The current article examined the viability and utility of an electronic screening algorithm used to detect diagnostic errors in primary care. The algorithm screened electronic medical records for Veteran Affairs (VA) patients based on an index, or primary care, visit and subsequent hospitalization (screen 1) or an index visit that preceded at least one urgent care, emergency room, or primary care visit (screen 2). Two independent reviewers blind to the study's purpose reviewed the medical records for diagnostic error.
- The positive predictive value (PPV) for diagnostic errors was 16.1 percent and 9.7 percent for screens 1 and 2, respectively. The control group had a PPV of 4 percent.
- Examining both diagnostic and clinical management errors yielded a PPV for screens 1 and 2 of 21.8 percent and 17 percent, respectively. The control group PPV for both types of errors was 6.5 percent.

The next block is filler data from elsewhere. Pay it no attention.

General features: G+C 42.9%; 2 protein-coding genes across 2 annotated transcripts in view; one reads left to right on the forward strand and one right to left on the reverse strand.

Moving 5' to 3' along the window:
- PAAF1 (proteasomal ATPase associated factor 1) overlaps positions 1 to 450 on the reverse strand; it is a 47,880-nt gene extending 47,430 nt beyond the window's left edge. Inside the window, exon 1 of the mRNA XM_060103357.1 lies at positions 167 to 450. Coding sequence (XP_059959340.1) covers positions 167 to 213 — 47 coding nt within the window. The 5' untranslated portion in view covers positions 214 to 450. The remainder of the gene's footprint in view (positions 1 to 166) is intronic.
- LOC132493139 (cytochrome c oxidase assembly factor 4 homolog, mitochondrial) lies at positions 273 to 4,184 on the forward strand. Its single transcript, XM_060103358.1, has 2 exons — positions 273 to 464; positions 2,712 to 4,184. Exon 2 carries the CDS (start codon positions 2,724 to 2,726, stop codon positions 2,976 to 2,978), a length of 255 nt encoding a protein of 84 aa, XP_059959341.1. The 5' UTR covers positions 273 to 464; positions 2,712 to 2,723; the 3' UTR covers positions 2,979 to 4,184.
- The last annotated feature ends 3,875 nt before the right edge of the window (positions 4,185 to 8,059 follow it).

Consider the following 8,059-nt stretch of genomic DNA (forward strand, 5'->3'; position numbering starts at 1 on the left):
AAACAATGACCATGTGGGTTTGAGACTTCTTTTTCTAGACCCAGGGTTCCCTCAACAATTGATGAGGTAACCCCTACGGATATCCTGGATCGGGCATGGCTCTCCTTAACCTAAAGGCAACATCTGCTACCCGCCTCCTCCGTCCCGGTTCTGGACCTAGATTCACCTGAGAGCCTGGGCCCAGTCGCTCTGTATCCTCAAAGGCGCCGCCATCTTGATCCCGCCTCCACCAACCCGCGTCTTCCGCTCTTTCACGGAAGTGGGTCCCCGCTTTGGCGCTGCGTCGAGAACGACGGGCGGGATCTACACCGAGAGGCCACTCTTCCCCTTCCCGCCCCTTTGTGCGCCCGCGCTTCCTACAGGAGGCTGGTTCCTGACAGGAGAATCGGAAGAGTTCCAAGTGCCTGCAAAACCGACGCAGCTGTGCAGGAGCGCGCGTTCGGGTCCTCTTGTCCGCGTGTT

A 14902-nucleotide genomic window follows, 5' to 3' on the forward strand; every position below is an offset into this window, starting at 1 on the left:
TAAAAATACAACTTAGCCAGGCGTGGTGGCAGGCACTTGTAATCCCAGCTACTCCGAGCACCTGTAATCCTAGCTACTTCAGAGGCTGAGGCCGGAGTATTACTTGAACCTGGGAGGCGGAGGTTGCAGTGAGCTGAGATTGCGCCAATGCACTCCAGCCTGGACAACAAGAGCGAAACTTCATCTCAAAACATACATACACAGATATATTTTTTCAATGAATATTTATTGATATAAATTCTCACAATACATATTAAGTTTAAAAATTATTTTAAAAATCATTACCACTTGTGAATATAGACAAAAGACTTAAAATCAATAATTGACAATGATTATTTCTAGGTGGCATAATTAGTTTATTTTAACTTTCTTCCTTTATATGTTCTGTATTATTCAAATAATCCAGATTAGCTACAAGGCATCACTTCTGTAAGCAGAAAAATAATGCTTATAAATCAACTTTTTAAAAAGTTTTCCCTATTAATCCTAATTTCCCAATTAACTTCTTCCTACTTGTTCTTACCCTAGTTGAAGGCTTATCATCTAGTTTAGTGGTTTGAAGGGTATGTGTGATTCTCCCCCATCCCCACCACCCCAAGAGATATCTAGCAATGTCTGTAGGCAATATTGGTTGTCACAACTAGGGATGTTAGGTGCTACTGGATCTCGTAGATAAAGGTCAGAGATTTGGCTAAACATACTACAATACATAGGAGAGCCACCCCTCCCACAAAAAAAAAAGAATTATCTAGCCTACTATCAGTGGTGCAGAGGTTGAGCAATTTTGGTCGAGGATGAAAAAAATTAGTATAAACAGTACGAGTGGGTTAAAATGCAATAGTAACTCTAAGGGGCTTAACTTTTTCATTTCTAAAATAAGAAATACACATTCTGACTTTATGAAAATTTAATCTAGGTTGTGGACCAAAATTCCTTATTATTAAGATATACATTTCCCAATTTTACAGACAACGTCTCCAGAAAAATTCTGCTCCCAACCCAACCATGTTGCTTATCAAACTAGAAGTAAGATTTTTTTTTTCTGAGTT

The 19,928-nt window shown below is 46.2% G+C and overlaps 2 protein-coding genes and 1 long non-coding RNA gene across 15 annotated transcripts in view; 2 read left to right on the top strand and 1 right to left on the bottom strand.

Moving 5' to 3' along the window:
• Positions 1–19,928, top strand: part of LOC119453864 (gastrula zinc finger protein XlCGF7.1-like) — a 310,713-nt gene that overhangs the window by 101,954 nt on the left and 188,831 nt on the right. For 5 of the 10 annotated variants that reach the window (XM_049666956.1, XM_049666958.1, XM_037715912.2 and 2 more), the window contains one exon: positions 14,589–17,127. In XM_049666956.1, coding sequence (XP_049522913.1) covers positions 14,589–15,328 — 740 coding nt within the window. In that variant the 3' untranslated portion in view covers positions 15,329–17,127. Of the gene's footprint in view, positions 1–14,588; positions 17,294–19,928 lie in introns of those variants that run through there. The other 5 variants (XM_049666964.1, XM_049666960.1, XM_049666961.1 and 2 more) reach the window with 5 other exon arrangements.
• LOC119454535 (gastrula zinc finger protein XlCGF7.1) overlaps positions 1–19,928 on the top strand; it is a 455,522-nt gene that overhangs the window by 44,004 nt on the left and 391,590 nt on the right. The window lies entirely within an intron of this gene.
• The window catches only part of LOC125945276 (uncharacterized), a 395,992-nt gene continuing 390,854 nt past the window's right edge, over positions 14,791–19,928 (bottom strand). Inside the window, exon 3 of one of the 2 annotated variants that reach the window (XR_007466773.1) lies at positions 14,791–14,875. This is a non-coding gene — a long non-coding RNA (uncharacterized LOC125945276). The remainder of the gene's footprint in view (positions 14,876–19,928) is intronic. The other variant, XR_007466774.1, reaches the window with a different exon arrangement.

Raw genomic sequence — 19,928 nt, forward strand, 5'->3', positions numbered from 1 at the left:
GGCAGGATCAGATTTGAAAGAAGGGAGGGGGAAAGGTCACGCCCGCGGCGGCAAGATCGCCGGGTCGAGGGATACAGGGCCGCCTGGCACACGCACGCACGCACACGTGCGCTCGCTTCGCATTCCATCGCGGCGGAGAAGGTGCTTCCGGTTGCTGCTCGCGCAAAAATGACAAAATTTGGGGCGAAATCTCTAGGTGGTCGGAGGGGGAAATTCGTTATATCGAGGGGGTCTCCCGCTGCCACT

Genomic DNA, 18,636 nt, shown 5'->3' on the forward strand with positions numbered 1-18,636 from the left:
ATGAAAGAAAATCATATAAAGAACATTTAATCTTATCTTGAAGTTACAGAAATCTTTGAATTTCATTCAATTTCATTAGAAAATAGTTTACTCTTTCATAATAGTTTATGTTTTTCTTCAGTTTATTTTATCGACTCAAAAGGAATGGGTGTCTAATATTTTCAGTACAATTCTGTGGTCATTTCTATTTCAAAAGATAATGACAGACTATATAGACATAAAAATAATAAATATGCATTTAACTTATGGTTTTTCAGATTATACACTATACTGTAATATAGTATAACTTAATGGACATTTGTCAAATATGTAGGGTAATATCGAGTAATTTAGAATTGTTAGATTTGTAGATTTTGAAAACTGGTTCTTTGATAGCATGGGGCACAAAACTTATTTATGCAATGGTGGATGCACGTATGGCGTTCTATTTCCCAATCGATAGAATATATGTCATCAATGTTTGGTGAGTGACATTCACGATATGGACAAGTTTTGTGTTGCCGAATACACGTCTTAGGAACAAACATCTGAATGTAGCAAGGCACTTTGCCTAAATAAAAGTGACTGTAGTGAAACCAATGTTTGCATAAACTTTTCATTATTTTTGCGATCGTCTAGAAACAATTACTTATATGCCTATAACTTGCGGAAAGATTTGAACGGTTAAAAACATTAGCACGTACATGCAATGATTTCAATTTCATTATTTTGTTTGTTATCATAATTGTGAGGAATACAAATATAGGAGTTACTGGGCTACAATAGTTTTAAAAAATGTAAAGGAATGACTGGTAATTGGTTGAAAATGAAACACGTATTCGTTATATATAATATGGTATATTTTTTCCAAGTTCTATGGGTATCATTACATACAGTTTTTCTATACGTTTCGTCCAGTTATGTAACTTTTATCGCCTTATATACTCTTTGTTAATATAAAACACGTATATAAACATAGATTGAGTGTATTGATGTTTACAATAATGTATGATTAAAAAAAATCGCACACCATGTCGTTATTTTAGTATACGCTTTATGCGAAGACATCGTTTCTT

- No statistically significant differences existed in regard to return visits for either screening criteria in cases where diagnostic errors were or were not identified.
- Primary diagnostic errors seen most frequently were delays or failure to obtain information and faulty interpretation and weighing of data from patients' physical examination and history.
- Secondary errors seen most frequently included not weighing or putting the appropriate emphasis on diagnostic probabilities and being unaware of the exigency of an illness or its complications.